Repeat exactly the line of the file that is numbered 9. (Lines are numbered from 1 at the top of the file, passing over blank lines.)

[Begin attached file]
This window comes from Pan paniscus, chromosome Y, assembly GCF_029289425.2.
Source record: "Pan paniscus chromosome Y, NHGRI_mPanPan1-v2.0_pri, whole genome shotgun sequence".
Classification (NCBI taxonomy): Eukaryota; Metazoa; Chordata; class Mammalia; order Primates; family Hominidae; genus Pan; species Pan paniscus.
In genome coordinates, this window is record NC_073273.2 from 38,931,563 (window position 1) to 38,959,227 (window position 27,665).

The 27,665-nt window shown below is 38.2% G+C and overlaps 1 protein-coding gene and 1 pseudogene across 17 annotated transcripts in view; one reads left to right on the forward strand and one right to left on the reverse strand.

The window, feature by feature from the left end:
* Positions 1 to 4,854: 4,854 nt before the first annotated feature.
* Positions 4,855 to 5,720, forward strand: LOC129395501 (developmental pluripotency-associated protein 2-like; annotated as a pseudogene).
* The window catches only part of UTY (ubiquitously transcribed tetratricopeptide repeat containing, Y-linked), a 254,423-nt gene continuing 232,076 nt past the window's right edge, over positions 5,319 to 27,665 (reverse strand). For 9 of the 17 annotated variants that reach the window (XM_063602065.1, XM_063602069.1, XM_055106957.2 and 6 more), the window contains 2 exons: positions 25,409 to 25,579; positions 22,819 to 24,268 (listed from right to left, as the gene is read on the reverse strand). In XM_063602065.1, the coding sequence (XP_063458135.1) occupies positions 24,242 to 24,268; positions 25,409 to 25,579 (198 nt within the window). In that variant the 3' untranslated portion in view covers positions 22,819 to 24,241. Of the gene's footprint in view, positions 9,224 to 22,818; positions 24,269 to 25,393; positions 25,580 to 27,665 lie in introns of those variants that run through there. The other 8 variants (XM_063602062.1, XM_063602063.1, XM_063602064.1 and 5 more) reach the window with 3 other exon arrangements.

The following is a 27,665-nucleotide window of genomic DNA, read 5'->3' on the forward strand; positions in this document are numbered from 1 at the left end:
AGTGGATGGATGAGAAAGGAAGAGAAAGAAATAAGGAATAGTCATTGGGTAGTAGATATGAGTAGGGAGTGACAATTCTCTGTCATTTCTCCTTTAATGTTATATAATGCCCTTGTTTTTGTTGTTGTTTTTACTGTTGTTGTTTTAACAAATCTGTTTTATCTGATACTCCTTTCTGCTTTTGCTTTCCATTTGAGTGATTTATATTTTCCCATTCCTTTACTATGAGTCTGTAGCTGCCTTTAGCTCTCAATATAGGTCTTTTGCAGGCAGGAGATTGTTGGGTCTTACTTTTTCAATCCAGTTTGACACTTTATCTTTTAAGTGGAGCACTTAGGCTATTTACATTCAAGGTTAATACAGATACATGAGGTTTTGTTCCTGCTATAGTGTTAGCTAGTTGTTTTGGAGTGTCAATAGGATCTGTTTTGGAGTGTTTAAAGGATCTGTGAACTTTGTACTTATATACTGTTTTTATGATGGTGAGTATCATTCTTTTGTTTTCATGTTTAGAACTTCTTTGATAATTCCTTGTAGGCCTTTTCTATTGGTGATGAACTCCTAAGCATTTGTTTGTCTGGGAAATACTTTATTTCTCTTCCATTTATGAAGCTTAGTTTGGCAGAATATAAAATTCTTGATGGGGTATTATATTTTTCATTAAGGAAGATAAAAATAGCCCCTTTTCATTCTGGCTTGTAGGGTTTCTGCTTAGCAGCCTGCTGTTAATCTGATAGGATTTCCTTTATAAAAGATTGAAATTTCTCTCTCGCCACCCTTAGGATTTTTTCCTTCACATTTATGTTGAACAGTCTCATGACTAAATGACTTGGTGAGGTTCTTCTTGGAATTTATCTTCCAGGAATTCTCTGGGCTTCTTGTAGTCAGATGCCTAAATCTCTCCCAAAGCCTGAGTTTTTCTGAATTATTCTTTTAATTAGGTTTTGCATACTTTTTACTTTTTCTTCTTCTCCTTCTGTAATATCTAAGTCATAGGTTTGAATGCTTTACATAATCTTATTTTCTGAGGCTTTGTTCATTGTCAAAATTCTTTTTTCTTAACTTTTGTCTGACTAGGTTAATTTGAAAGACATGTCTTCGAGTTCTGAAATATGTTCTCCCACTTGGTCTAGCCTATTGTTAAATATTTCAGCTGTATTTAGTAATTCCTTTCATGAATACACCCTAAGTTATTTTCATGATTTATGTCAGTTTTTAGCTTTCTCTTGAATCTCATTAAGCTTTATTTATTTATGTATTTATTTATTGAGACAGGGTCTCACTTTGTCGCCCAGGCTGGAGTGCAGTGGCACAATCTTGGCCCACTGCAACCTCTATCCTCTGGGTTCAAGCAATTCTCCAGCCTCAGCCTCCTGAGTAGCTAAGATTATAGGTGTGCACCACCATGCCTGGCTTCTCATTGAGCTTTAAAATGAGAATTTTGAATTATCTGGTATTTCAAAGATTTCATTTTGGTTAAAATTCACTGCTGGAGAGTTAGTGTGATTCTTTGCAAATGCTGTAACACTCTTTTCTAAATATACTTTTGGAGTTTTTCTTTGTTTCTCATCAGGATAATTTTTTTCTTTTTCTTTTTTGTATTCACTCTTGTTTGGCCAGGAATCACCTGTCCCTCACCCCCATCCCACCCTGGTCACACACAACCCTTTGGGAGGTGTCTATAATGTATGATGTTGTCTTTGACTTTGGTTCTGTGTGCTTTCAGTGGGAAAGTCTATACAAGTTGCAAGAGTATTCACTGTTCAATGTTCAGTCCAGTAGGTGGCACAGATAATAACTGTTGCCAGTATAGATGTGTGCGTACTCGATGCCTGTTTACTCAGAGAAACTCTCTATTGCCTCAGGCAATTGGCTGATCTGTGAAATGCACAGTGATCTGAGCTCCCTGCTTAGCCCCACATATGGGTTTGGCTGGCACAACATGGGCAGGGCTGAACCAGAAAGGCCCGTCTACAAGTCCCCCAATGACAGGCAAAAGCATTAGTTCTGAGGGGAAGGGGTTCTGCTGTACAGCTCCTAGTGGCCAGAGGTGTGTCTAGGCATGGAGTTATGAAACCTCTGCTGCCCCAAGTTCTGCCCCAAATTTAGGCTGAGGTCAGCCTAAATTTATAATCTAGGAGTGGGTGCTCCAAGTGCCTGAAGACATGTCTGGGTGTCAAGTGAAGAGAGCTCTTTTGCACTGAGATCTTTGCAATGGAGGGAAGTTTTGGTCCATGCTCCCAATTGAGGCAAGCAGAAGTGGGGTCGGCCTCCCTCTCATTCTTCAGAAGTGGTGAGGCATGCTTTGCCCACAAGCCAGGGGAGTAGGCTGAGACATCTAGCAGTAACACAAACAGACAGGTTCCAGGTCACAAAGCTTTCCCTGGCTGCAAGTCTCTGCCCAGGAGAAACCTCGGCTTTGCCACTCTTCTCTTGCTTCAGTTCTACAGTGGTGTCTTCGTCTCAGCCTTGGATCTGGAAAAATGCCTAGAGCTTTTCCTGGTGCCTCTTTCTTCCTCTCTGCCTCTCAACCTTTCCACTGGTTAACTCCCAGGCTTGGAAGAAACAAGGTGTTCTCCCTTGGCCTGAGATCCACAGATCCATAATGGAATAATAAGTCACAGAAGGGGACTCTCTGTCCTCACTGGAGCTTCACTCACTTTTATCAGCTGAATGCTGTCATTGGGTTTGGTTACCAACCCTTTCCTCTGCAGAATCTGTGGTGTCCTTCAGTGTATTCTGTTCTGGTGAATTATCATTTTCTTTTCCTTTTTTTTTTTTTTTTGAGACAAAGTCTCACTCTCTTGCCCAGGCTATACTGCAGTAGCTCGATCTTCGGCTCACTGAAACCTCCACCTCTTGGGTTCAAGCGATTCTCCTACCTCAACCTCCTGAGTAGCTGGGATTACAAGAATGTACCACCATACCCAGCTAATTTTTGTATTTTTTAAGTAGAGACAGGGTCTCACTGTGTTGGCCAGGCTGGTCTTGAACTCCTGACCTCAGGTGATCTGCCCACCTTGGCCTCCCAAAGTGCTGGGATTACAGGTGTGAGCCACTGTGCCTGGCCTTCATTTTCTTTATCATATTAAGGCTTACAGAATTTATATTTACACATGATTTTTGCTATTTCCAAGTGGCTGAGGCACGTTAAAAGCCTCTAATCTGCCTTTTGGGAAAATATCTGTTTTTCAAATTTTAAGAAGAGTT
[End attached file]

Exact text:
* The window catches only part of UTY (ubiquitously transcribed tetratricopeptide repeat containing, Y-linked), a 254,423-nt gene continuing 232,076 nt past the window's right edge, over positions 5,319 to 27,665 (reverse strand). For 9 of the 17 annotated variants that reach the window (XM_063602065.1, XM_063602069.1, XM_055106957.2 and 6 more), the window contains 2 exons: positions 25,409 to 25,579; positions 22,819 to 24,268 (listed from right to left, as the gene is read on the reverse strand). In XM_063602065.1, the coding sequence (XP_063458135.1) occupies positions 24,242 to 24,268; positions 25,409 to 25,579 (198 nt within the window). In that variant the 3' untranslated portion in view covers positions 22,819 to 24,241. Of the gene's footprint in view, positions 9,224 to 22,818; positions 24,269 to 25,393; positions 25,580 to 27,665 lie in introns of those variants that run through there. The other 8 variants (XM_063602062.1, XM_063602063.1, XM_063602064.1 and 5 more) reach the window with 3 other exon arrangements.